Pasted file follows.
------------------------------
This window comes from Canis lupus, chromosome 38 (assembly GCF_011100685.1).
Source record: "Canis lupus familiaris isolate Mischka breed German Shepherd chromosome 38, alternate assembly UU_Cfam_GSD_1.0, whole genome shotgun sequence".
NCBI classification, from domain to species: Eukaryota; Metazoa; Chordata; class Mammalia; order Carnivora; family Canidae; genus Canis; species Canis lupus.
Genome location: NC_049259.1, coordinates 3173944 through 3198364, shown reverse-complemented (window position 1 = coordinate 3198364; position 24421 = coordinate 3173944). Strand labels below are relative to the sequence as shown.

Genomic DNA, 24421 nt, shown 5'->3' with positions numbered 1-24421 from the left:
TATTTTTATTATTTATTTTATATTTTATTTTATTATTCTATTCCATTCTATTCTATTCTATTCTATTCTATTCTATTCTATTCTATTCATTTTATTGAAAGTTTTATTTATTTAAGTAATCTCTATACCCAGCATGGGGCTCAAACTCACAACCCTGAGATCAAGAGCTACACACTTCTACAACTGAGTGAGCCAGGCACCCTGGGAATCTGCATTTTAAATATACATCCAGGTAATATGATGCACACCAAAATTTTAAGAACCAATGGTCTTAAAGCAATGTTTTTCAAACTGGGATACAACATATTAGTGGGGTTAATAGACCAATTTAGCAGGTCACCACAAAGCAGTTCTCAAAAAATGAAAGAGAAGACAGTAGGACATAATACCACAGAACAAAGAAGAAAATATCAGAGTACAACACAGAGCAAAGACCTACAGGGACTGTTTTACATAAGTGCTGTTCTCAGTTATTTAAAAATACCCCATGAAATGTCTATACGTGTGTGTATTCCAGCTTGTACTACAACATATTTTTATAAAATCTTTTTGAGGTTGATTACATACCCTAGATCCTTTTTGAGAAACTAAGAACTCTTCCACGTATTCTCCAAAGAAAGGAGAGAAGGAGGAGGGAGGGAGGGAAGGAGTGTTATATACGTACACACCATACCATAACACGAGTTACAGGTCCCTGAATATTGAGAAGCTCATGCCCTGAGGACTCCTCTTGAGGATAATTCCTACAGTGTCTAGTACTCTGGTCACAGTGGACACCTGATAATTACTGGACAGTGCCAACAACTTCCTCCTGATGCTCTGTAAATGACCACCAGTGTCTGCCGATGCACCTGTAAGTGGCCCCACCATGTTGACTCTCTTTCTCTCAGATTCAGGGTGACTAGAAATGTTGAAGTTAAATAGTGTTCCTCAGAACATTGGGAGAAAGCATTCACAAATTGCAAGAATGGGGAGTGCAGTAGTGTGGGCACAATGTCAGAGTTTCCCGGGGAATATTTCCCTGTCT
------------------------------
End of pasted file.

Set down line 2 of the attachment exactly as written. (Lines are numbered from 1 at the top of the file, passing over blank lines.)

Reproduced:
Source record: "Canis lupus familiaris isolate Mischka breed German Shepherd chromosome 38, alternate assembly UU_Cfam_GSD_1.0, whole genome shotgun sequence".